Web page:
Australia consumer sentiment, business confidence

Australia consumer sentiment, business confidence

Sydney Building take from Cremorne Point.

Brook Attakorn | Moment | Getty Images

Asia-Pacific markets opened higher on Tuesday, tracking gains on Wall Street that saw the S&P 500 and the Nasdaq Composite closing at record highs overnight.

Japan’s Nikkei 225 rose 1%, while the Topix inched up 0.27%.

South Korea’s Kospi climbed 0.3% as shares of heavyweight Samsung Electronics gained 0.57%, even as the company’s largest union continued its three-day strike as it seeks better pay. Hyundai on the other hand reached a tentative wage agreement with its labor union, averting a strike. Hyundai shares slid 1.59%.

Hong Kong’s Hang Seng index futures were at 17,534, higher than the HSI’s last close of 17,524.06.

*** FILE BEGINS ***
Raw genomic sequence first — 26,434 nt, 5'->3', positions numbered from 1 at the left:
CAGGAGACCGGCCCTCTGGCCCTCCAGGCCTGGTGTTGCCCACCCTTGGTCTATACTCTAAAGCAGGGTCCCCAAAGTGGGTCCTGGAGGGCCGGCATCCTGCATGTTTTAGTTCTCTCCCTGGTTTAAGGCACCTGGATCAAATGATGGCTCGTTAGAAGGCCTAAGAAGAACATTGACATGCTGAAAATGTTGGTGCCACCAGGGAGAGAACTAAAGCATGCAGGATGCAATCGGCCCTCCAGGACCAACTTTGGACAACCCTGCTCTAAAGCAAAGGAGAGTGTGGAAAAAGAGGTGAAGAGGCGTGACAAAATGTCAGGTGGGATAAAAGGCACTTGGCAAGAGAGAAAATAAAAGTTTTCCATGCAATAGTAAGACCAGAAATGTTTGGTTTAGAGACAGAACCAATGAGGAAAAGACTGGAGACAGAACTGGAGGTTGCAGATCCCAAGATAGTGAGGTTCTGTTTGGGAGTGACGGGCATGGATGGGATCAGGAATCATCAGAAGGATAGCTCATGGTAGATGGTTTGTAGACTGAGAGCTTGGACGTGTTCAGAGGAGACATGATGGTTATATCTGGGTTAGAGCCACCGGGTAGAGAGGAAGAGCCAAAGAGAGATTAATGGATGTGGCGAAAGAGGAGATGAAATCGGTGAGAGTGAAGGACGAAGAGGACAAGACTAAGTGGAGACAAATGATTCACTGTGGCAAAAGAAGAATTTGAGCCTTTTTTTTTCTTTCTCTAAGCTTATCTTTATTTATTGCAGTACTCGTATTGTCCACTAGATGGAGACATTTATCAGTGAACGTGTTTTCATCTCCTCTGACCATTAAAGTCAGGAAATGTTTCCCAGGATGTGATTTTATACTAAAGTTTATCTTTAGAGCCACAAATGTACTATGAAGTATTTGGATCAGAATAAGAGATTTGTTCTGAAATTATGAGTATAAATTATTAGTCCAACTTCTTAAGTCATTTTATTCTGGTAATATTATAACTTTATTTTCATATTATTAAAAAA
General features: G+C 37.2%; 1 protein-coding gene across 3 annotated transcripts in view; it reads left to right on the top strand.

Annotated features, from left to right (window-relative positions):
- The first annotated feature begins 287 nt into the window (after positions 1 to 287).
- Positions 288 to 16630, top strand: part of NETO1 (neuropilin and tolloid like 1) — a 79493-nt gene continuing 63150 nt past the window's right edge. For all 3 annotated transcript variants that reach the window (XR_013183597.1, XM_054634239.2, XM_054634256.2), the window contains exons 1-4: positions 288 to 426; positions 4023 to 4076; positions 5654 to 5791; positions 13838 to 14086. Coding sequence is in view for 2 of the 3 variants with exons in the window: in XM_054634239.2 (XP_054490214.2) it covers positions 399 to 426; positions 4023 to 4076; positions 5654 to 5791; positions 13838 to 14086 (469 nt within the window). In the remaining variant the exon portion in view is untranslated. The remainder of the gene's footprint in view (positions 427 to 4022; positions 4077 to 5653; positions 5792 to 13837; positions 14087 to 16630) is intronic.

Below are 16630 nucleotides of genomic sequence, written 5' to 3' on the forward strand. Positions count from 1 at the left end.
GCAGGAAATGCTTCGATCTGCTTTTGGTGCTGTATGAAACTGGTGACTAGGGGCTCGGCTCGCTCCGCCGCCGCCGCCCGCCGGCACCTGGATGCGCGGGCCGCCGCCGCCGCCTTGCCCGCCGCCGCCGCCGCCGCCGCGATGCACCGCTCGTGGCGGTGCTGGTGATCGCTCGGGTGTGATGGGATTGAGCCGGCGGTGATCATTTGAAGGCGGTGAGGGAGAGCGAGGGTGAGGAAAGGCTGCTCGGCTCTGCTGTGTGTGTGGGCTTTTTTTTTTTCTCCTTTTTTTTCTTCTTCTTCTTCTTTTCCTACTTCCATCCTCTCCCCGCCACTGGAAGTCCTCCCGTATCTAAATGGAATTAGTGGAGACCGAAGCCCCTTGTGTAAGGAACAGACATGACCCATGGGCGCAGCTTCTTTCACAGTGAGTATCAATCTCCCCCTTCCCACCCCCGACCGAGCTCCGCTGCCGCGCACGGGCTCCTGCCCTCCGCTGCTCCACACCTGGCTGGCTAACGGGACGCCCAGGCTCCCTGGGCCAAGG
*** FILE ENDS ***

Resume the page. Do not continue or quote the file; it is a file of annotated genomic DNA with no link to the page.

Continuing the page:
Chinese electric vehicle giant BYD is set to invest $1 billion in Turkey to open a plant with an annual capacity of 150,000 vehicles, Turkey’s industry and technology minister Mehmet Fatih Kacir said on Monday.

“The facility, which is planned to start production at the end of 2026, will directly employ up to 5,000 people,” he said on social media platform X. Last week, the European Union had hiked tariffs on electric vehicles imported from China.

Australia’s S&P/ASX 200 added 0.65%, even as the country’s consumer sentiment for July dipped 1.1% compared with 1.7% increase in the previous month. Traders in Asia will also watch out for Australia’s business confidence data due later in the day.

Investors are also looking forward to the upcoming release of the U.S. consumer price index on Thursday for hints on the Federal Reserve’s interest rate decision. Meanwhile, China’s inflation data on Wednesday will provide insights on the state of the country’s economic recovery.

Overnight in the U.S., the S&P 500 and Nasdaq closed at record highs. Earnings from some major financial giants and consumer companies are also on traders’ watchlists this week.

—CNBC’s Brian Evans and Pia Singh contributed to this report.

Original news source Credit: www.cnbc.com

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